Create predictability in one's work and home life as much as possible. Structure and routine in one's life can't prevent the unexpected from happening. However, they can provide a comfortable framework from which to respond to the unexpected.
Think ahead and try to anticipate the varieties of possibilities, good and bad, that may become realities at work or home. Generate scenarios and response plans. One might find that the “unexpected” really doesn't always come the blue.
With this kind of preparation, it's possible to turn stress into a positive force to work for growth and change.
For those who may need help dealing with stress, stress-management counseling in the form of individual or group therapy is offered by various mental-health-care providers. Stress counseling and group discussion therapy have proven to reduce stress symptoms and improve overall health and attitude.
Stress Symptoms, Signs, and Causes
Stress is your body’s way of responding to any kind of demand or threat. When you sense danger—whether it’s real or imagined—the body's defenses kick into high gear in a rapid, automatic process known as the “fight-or-flight” reaction or the “stress response.”
The stress response is the body’s way of protecting you. When working properly, it helps you stay focused, energetic, and alert. In emergency situations, stress can save your life—giving you extra strength to defend yourself, for example, or spurring you to slam on the brakes to avoid an accident.
Stress can also help you rise to meet challenges.
It’s what keeps you on your toes during a presentation at work, sharpens your concentration when you’re attempting the game-winning free throw, or drives you to study for an exam when you'd rather be watching TV.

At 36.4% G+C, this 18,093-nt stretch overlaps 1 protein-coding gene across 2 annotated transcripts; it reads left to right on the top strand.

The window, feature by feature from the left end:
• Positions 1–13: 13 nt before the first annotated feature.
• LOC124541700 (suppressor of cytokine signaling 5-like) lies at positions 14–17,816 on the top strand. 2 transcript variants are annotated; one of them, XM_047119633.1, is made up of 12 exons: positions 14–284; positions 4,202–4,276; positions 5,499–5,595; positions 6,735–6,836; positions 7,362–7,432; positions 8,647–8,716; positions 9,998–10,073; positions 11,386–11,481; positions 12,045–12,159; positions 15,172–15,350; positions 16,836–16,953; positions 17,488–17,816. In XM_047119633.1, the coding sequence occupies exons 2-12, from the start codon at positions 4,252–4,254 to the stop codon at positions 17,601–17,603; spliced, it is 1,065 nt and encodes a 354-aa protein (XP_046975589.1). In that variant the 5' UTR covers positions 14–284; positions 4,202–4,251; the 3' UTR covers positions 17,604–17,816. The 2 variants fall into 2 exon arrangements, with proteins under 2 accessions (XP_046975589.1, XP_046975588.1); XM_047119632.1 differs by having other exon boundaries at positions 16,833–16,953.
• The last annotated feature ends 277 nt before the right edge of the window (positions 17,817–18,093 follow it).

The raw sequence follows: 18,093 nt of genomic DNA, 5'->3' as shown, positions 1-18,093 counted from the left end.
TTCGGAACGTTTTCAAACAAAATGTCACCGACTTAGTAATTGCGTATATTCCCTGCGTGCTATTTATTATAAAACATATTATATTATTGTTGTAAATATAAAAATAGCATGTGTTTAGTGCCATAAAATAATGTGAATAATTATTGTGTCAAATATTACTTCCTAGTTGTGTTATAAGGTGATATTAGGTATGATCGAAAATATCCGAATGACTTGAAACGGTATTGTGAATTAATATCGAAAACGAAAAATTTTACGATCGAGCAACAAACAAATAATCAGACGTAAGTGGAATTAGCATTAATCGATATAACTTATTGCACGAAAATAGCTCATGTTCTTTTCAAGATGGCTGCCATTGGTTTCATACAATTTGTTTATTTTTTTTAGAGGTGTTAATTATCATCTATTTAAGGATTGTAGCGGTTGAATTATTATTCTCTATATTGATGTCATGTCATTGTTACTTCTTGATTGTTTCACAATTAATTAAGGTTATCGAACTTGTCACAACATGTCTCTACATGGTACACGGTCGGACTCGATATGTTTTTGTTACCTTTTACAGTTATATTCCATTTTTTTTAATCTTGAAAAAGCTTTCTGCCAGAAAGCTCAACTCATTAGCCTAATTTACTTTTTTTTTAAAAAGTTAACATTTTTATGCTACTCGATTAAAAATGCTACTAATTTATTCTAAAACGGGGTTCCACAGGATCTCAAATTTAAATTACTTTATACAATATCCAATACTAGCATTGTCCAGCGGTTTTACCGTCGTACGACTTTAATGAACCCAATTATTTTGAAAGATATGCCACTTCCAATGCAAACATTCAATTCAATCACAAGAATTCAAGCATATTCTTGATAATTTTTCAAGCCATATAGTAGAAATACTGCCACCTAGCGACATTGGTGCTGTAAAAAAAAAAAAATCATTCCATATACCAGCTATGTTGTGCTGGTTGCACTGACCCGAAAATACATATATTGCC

But beyond a certain point, stress stops being helpful and starts causing major damage to your health, your mood, your productivity, your relationships, and your quality of life.
The effects of chronic stress
Your nervous system isn’t very good at distinguishing between emotional and physical threats.
If you’re super stressed over an argument with a friend, a work deadline, or a mountain of bills, your body can react just as strongly as if you’re facing a true life-or-death situation.
And the more your emergency stress system is activated, the easier it becomes to trigger and the harder it becomes to shut off.
If you tend to get stressed out frequently—as many of us do in today’s demanding world—your body may be in a heightened state of stress most of the time. And that can lead to serious health problems. Chronic stress disrupts nearly every system in your body.
It can suppress your immune system, upset your digestive and reproductive systems, increase the risk of heart attack and stroke, and speed up the aging process.
It can even rewire the brain, leaving you more vulnerable to anxiety, depression, and other mental health problems.
Health problems caused or exacerbated by stress include:
- Skin conditions, such as eczema